Power to the People at BVE

Power to the People at BVE

Having been to BVE in previous years I knew exactly what I was in for – stand upon stand of shining gear and kit that I could only fathom a guess at from bits and pieces I have picked up from our freelancers. That camera with eight arms and propellers? Octocopter! Or the camera on the end of a crane? Crane cam?! (I could go on but I can almost feel our DOP’s giving me a disdainful look and getting on the phone to tell me off…)

BVE, then, is a techie’s delight – but should this put off the rest of us?
Certainly not, says BVE themselves, who released a statement through PR company Bubble and Squeak ahead of 2015’s notably larger show. It would seem the onus is shifting to incorporate more of the creative industries into the expo, as next years event promises to be a week long affair with notable establishments such as Raindance, EVCOM and the IABM, signed up to take part. Alison Willis, Portfolio Director of i2i Events, is keen for the expo to become “the centre of an all-encompassing celebration of the UK’s global position as an innovator in the creative industries.” So not just kit then. Ultimately this means broadening the reach of the current show, to include everyone involved in film, TV, commercials, theatre, live events and gaming. (read more here https://www.bubblesqueak.co.uk/bve-announces-launch-of-london-entertainment-week-2016/)

With this in mind, I decided to make my BVE this year about the creative people behind the pretty bits of kit. Amongst the cameras and massive OB trucks it’s possible to find those providing freelance and contract staff – I went to chat with some of the people providers of BVE and how exhibiting has been for them.

For Alan Hatvany of EMS Technical Personnel, their stand has been a boost to business.  “The Olympics was our busiest time. Everything was being built back then in Stratford, so everybody was crying out for Engineering and Technical roles,” remembers Alan. “It’s been slightly quieter since then, but today, at BVE I’ve had scores of people turn up at the stand and hand me job specs, so yes I would definitely say exhibiting as a talent source in a kit heavy expo has it’s bonuses.”

Just around the corner from EMS, Christy Media, suppliers of contract and permanent staff in the Broadcast Industry, also have a stand. “We’ve been exhibiting at BVE for 10 years,” Senior Consultant Emily Randall tells me. “We find it’s a great opportunity to have one on one conversations with clients and contractors alike.” Christy Media also offer CV advice at their stand, and find that this prime location offers them to chance to meet top quality candidates face to face.

Brian Cantwell, founder of Soho Editors, is a big presence at BVE; you can hardly miss the silver “SE” curling it’s way around their huge stage. Providing talent as well as training, Brian remembers the days when the “Production Show” was a separate entity from BVE. “It was in different hall, but now it’s all one big show and since then the theatres and seminars have grown, which is a huge boost to the educational side of BVE.”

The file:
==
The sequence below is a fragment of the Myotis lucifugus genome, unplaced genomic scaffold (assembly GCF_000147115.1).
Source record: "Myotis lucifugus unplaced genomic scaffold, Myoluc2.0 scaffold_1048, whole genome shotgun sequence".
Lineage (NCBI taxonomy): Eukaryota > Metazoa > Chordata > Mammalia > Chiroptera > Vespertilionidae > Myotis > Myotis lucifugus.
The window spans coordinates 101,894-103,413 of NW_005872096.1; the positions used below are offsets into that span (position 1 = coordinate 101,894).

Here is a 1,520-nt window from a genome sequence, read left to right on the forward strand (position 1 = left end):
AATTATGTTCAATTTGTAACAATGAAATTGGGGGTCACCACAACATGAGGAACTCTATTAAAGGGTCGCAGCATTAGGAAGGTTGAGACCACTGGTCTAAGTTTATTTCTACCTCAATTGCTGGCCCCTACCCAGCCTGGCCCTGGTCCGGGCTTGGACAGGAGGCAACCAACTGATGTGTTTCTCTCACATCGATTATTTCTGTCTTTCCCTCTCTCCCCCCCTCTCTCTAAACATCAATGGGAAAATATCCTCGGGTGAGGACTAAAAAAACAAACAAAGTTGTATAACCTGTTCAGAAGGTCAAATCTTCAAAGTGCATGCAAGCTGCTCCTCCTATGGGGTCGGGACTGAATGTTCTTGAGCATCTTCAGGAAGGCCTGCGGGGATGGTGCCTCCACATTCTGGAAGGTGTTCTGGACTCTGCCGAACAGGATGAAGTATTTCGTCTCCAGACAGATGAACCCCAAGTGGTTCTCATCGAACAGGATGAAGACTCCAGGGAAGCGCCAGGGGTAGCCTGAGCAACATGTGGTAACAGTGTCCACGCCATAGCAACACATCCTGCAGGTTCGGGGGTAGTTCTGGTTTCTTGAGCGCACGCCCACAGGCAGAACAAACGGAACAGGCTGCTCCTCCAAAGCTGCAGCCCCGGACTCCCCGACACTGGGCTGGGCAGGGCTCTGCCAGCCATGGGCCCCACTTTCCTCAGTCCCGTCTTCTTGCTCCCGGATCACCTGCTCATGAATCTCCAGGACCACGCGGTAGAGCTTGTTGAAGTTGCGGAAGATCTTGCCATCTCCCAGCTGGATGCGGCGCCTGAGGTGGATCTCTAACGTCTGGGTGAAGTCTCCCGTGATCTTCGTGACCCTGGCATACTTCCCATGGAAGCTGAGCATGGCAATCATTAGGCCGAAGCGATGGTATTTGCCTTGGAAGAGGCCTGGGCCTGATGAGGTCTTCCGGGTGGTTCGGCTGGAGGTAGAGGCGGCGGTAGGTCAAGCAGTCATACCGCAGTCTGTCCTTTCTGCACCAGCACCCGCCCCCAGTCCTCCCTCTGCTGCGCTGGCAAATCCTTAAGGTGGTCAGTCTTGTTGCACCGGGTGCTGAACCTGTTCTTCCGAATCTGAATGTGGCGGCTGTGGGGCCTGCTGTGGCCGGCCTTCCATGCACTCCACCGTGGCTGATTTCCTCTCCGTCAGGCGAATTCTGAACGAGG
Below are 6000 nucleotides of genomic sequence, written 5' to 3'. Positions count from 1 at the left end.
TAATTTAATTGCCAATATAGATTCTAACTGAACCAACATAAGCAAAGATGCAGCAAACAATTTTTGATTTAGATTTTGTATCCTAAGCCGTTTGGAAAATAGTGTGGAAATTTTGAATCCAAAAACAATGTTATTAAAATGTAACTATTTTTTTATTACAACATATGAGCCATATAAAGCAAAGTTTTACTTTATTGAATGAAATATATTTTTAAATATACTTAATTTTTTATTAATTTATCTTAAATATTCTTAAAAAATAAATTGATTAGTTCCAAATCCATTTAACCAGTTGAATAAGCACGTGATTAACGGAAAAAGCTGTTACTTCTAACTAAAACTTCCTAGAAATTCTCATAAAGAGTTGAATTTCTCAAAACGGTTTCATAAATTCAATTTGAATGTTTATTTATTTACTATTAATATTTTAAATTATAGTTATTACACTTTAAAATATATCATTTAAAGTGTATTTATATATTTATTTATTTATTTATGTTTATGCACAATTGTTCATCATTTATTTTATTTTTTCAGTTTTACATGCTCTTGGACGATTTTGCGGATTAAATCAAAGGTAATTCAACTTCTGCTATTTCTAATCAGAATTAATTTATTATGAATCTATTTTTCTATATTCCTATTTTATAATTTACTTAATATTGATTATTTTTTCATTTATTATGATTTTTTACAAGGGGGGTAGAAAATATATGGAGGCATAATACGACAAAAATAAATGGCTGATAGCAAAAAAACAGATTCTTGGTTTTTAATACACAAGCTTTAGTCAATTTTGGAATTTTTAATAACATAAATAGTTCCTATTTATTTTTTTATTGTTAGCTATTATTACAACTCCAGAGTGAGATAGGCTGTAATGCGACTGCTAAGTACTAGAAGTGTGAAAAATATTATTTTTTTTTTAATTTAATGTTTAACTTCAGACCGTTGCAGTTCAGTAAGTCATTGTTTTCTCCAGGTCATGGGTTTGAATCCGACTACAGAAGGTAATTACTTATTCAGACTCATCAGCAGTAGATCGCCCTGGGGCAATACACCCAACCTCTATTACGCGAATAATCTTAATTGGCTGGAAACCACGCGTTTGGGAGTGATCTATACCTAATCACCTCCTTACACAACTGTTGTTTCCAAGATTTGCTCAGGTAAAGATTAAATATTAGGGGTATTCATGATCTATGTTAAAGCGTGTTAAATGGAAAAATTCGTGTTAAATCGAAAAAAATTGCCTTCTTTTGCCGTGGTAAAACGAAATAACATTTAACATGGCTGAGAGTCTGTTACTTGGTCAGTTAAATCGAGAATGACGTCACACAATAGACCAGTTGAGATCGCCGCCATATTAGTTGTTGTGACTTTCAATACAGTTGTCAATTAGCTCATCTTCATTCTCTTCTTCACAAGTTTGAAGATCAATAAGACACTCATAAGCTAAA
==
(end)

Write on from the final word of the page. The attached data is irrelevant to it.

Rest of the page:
For Soho Editors, BVE is a huge success. And with 5000 of 15000 visitors getting “scanned” into the talks, the focus is much more on training than attracting potential candidates. “I’d rather spend one on one time with clients and candidates, as there just isn’t enough time to have a proper 40 minute meeting at BVE,” says Brian. Indeed, as we are chatting I notice a queue of people forming behind me hoping for an audience with SE’s MD.
For The Crewing Company, our place at BVE has more recently been advising in the CV clinics with our friends at BECTU. Dodging my way past the ever-growing queue for this year’s clinics, I caught up with Sharon Elliott, Communications Officer at BECTU about this and more.

“BVE is an industry recognized event, and with 2016’s show due to be “Entertainment Week” the content will be critical in making this happen, which will mean an expansion on talks, seminars and workshops with career development and people ever as its heart.” Sharon tells me.

With it’s growth, Sharon feels that training and development of people should still remain the backbone of the show. “With all the theatre space and seminar areas BVE is always going to pull people in who want to make it, with  talks from industry experts such as Catherine Hardwicke and Richard Ayoade.” It would certainly seem that i2i have stepped up their game with this years selection of key note speakers – in Tuesday’s  talk with Twilight Director Hardwicke, the 4K theatre was overflowing while Ayoade’s talk yesterday proved inaccessible unless you had a few hours to spare for queuing.

Dubbed “The London Fashion Week of our Industry”, Sharon believes you take no risks coming here . “It’s the best networking event of the year – being a freelancer can be so isolating so events like this have a real community feel.” Sharon enthuses.  “It’s important as it makes freelancers feel connected. They learn how to make use of this opportunity, but also it’s about celebrating our industry.”Wandering around the stands these past two days, I can definitely see what Sharon means. It’s impossible not to bump into freelancers and clients, and everywhere people are exchanging business cards and stories. Everyone seems to have advice to share, whether it’s people starting out or the most experienced Directors. You could almost compare BVE to an industry-wide Christmas do but in February, and with a lot more octocopters and AVID demonstrations…

Words by Danielle Grogan, Consultant at The Crewing Company